For more information on managing or withdrawing consents and how we handle data, visit our Privacy Policy at:

Show Details
HubPages Device IDThis is used to identify particular browsers or devices when the access the service, and is used for security reasons.
LoginThis is necessary to sign in to the HubPages Service.
Google RecaptchaThis is used to prevent bots and spam. (Privacy Policy)
AkismetThis is used to detect comment spam. (Privacy Policy)
HubPages Google AnalyticsThis is used to provide data on traffic to our website, all personally identifyable data is anonymized. (Privacy Policy)
HubPages Traffic PixelThis is used to collect data on traffic to articles and other pages on our site. Unless you are signed in to a HubPages account, all personally identifiable information is anonymized.
Amazon Web ServicesThis is a cloud services platform that we used to host our service. (Privacy Policy)
CloudflareThis is a cloud CDN service that we use to efficiently deliver files required for our service to operate such as javascript, cascading style sheets, images, and videos. (Privacy Policy)
Google Hosted LibrariesJavascript software libraries such as jQuery are loaded at endpoints on the or domains, for performance and efficiency reasons. (Privacy Policy)
Google Custom SearchThis is feature allows you to search the site. (Privacy Policy)
Google MapsSome articles have Google Maps embedded in them. (Privacy Policy)
Google ChartsThis is used to display charts and graphs on articles and the author center. (Privacy Policy)
Google AdSense Host APIThis service allows you to sign up for or associate a Google AdSense account with HubPages, so that you can earn money from ads on your articles. No data is shared unless you engage with this feature. (Privacy Policy)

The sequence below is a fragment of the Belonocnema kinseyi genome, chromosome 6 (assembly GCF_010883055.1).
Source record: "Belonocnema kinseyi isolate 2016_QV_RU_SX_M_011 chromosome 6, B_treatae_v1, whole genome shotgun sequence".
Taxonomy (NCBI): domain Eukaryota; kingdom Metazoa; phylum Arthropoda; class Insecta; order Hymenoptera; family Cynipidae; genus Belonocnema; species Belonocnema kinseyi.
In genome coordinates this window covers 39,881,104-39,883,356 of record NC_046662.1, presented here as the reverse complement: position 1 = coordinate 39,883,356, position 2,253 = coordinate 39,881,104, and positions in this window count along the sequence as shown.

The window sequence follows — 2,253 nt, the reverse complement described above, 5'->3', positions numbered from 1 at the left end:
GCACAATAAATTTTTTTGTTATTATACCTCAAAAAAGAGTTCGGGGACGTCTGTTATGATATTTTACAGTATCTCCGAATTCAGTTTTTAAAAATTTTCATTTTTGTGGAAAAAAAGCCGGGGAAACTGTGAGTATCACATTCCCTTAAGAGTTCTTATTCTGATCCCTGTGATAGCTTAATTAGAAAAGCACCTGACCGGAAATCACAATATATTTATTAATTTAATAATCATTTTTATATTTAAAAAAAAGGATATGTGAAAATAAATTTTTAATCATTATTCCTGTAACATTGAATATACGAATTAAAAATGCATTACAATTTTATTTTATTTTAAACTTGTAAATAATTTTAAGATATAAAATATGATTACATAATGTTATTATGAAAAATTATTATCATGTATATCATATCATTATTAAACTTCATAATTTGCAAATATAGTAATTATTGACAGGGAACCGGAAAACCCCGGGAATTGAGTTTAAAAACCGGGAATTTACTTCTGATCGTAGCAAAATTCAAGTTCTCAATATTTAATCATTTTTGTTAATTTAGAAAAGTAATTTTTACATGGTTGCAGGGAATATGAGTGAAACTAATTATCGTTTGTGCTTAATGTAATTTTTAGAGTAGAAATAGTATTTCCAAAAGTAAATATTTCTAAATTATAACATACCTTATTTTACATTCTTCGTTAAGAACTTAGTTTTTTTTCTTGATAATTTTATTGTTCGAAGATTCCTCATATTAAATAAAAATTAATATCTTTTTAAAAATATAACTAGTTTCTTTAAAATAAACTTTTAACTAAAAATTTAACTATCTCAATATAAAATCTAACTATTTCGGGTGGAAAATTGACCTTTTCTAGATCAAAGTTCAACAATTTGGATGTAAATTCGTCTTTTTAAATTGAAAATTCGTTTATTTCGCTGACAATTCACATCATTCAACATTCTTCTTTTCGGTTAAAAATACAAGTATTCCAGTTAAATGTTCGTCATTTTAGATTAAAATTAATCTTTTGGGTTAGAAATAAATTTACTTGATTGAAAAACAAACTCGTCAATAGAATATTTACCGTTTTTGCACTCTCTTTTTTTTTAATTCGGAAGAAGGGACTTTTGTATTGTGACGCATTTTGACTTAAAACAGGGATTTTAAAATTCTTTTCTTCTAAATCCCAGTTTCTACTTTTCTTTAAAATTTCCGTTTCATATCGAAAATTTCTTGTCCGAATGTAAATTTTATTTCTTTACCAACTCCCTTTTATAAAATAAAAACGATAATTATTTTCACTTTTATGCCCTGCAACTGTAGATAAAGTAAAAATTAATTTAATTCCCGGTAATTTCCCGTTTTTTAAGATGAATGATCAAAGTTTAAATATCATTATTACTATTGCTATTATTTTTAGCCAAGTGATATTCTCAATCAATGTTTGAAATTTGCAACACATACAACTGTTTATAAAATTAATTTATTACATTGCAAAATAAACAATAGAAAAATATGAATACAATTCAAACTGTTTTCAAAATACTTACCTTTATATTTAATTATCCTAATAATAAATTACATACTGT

Google YouTubeSome articles have YouTube videos embedded in them. (Privacy Policy)
VimeoSome articles have Vimeo videos embedded in them. (Privacy Policy)
PaypalThis is used for a registered author who enrolls in the HubPages Earnings program and requests to be paid via PayPal. No data is shared with Paypal unless you engage with this feature. (Privacy Policy)
Facebook LoginYou can use this to streamline signing up for, or signing in to your Hubpages account. No data is shared with Facebook unless you engage with this feature. (Privacy Policy)
MavenThis supports the Maven widget and search functionality. (Privacy Policy)
Google AdSenseThis is an ad network. (Privacy Policy)
Google DoubleClickGoogle provides ad serving technology and runs an ad network. (Privacy Policy)
Index ExchangeThis is an ad network. (Privacy Policy)
SovrnThis is an ad network. (Privacy Policy)
Facebook AdsThis is an ad network. (Privacy Policy)
Amazon Unified Ad MarketplaceThis is an ad network. (Privacy Policy)
AppNexusThis is an ad network. (Privacy Policy)
OpenxThis is an ad network. (Privacy Policy)
Rubicon ProjectThis is an ad network. (Privacy Policy)
TripleLiftThis is an ad network. (Privacy Policy)
Say MediaWe partner with Say Media to deliver ad campaigns on our sites. (Privacy Policy)
Remarketing PixelsWe may use remarketing pixels from advertising networks such as Google AdWords, Bing Ads, and Facebook in order to advertise the HubPages Service to people that have visited our sites.
Conversion Tracking PixelsWe may use conversion tracking pixels from advertising networks such as Google AdWords, Bing Ads, and Facebook in order to identify when an advertisement has successfully resulted in the desired action, such as signing up for the HubPages Service or publishing an article on the HubPages Service.
Author Google AnalyticsThis is used to provide traffic data and reports to the authors of articles on the HubPages Service. (Privacy Policy)
ComscoreComScore is a media measurement and analytics company providing marketing data and analytics to enterprises, media and advertising agencies, and publishers. Non-consent will result in ComScore only processing obfuscated personal data. (Privacy Policy)
Amazon Tracking PixelSome articles display amazon products as part of the Amazon Affiliate program, this pixel provides traffic statistics for those products (Privacy Policy)
ClickscoThis is a data management platform studying reader behavior (Privacy Policy)